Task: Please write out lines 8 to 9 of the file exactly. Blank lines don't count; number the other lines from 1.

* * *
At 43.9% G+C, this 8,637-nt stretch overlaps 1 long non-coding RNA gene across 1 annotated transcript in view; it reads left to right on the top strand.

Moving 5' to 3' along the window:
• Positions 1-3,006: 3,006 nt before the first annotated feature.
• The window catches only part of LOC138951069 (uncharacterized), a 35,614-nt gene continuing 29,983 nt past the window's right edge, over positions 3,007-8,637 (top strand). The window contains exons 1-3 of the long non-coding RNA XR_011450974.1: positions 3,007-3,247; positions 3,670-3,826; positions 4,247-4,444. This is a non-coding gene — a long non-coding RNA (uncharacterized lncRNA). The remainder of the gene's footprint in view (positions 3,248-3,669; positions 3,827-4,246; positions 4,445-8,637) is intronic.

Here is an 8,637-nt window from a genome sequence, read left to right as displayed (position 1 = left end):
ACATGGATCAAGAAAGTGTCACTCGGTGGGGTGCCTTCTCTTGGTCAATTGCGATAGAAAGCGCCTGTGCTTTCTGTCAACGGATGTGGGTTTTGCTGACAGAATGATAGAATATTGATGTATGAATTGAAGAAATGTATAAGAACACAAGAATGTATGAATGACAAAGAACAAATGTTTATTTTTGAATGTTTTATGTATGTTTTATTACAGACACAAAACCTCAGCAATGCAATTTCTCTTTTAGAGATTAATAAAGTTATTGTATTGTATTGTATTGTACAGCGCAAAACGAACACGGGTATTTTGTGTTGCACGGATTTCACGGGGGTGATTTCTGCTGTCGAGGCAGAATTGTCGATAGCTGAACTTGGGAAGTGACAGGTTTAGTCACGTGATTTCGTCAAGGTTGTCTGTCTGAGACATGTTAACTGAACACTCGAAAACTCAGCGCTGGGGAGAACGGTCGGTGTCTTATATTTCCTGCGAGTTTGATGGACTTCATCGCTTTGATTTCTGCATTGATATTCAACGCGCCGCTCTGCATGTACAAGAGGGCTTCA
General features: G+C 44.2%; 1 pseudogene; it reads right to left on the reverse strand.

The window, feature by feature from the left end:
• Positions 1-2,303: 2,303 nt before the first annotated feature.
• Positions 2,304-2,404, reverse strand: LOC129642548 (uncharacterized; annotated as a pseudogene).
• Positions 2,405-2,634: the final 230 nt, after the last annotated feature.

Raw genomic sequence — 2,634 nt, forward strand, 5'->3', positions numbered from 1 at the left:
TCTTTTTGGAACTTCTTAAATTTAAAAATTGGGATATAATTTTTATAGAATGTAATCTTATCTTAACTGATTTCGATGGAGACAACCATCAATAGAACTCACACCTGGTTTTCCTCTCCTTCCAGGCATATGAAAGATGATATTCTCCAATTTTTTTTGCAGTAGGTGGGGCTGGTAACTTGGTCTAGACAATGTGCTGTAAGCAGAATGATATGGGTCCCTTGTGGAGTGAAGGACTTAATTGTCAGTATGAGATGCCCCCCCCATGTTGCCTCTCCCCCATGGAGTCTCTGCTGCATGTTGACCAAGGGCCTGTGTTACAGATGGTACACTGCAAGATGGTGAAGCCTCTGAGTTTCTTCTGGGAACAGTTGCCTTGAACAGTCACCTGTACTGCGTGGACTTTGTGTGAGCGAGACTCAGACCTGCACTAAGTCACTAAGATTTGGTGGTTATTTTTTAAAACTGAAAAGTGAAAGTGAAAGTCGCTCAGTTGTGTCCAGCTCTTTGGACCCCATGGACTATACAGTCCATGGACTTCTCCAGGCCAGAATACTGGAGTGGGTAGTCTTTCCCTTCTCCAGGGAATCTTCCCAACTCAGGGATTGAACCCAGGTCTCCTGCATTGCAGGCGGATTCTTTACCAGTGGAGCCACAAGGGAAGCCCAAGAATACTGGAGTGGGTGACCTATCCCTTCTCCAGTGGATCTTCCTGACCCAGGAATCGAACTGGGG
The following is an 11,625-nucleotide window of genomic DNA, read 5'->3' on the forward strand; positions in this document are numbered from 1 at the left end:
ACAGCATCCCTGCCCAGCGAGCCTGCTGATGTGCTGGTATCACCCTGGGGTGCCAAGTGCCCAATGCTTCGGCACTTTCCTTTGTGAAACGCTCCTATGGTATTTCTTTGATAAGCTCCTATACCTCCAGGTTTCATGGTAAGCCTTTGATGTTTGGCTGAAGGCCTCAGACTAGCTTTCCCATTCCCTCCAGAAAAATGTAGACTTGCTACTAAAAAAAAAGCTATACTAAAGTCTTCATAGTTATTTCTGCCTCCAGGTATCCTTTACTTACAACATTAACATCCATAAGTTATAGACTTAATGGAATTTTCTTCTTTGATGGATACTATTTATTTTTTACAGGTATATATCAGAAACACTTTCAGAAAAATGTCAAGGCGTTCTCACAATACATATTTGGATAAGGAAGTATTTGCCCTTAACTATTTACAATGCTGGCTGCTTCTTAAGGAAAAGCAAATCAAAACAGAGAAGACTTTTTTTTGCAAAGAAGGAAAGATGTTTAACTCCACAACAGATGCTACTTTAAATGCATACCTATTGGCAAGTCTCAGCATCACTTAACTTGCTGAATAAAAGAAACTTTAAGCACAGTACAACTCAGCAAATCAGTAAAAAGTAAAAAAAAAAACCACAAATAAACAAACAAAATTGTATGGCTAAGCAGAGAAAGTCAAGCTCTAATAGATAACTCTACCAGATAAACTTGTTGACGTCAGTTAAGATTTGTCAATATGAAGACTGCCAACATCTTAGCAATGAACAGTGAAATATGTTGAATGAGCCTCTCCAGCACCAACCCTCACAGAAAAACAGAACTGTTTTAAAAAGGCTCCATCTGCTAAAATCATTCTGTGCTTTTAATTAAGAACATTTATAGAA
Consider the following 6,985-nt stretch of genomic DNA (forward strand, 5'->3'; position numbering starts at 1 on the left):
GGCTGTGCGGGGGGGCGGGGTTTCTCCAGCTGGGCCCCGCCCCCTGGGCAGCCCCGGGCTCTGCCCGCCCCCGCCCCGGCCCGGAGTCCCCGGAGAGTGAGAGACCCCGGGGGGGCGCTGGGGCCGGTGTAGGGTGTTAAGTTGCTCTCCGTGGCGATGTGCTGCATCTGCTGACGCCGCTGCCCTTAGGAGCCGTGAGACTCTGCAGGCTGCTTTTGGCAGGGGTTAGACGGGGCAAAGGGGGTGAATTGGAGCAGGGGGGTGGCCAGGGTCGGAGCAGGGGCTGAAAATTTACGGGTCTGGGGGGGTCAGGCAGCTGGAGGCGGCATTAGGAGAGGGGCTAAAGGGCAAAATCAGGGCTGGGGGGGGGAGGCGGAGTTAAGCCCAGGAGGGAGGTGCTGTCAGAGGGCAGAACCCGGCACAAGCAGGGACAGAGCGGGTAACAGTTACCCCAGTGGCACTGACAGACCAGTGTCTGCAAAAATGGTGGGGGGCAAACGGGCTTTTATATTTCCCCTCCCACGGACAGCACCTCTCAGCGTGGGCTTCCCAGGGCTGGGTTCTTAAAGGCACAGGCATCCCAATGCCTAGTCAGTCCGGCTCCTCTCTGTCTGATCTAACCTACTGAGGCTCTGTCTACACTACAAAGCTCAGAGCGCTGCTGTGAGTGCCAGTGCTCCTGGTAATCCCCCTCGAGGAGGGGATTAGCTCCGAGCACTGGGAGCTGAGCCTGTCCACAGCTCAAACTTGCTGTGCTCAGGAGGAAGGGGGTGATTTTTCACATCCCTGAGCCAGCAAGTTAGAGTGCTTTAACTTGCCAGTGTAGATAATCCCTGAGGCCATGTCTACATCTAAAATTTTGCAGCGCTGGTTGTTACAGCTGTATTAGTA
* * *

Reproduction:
The window, feature by feature from the left end:
• Positions 1-2,303: 2,303 nt before the first annotated feature.